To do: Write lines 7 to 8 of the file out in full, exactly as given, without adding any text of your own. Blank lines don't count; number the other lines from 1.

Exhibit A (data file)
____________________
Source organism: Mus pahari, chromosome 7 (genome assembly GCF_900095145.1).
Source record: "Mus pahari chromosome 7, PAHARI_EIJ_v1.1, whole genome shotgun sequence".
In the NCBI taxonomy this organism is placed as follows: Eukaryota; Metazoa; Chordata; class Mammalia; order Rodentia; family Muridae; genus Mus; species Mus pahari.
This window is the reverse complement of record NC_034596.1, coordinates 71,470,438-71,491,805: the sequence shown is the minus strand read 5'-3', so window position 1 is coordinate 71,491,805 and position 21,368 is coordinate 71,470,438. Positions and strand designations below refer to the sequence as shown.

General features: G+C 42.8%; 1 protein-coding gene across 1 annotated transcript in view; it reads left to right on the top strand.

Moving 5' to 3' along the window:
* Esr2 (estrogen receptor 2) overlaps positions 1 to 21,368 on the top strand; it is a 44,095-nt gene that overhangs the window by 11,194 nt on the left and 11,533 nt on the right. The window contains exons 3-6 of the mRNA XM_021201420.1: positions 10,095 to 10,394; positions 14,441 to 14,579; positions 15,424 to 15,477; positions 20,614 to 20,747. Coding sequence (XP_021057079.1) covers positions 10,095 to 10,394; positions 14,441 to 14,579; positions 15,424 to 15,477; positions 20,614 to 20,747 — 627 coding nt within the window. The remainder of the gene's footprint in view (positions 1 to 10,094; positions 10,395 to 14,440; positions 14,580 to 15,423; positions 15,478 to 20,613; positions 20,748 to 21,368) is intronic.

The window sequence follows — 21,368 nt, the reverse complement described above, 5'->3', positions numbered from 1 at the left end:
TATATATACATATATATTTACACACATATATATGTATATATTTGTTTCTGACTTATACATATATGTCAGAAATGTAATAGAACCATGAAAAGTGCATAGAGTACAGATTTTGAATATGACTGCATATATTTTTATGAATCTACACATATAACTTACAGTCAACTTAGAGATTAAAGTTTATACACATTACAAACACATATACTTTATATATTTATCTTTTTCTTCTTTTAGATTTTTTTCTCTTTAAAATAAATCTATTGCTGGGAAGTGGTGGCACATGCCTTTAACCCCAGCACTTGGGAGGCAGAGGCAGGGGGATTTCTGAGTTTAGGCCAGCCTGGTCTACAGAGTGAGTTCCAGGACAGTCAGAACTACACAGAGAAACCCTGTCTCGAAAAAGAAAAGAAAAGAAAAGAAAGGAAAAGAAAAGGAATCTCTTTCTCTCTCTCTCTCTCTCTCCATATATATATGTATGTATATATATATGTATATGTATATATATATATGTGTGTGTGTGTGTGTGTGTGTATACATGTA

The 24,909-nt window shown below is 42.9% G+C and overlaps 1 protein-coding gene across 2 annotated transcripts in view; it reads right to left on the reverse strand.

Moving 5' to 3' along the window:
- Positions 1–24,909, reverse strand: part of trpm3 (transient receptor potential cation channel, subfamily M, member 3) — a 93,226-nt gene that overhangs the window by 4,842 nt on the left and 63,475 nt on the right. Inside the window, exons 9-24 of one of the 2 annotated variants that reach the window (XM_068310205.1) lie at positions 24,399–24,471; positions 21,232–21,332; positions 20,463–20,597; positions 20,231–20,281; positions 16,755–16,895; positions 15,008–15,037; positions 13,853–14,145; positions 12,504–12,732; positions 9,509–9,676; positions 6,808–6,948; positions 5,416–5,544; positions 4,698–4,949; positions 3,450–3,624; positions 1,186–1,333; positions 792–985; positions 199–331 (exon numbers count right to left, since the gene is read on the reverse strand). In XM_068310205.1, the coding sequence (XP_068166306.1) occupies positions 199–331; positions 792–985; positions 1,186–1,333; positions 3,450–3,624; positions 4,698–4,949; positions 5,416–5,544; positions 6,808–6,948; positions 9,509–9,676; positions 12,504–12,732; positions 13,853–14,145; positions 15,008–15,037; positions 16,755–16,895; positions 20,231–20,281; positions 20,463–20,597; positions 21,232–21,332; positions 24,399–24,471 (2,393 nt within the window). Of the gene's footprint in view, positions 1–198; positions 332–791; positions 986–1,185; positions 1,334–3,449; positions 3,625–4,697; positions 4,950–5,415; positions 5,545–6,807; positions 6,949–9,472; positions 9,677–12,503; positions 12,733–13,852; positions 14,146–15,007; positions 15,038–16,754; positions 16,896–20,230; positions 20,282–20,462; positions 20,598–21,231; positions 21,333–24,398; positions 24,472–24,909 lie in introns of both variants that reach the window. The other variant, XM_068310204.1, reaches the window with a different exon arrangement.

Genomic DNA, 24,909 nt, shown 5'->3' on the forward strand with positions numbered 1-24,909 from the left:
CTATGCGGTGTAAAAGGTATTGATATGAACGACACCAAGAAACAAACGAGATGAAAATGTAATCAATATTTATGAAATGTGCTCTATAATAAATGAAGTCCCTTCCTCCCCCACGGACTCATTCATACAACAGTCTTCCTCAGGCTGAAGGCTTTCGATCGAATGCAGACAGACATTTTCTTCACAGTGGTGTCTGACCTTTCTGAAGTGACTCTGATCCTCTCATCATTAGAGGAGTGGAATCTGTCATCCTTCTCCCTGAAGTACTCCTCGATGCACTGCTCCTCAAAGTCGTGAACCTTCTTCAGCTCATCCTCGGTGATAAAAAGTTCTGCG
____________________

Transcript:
* Esr2 (estrogen receptor 2) overlaps positions 1 to 21,368 on the top strand; it is a 44,095-nt gene that overhangs the window by 11,194 nt on the left and 11,533 nt on the right. The window contains exons 3-6 of the mRNA XM_021201420.1: positions 10,095 to 10,394; positions 14,441 to 14,579; positions 15,424 to 15,477; positions 20,614 to 20,747. Coding sequence (XP_021057079.1) covers positions 10,095 to 10,394; positions 14,441 to 14,579; positions 15,424 to 15,477; positions 20,614 to 20,747 — 627 coding nt within the window. The remainder of the gene's footprint in view (positions 1 to 10,094; positions 10,395 to 14,440; positions 14,580 to 15,423; positions 15,478 to 20,613; positions 20,748 to 21,368) is intronic.

The window sequence follows — 21,368 nt, the reverse complement described above, 5'->3', positions numbered from 1 at the left end: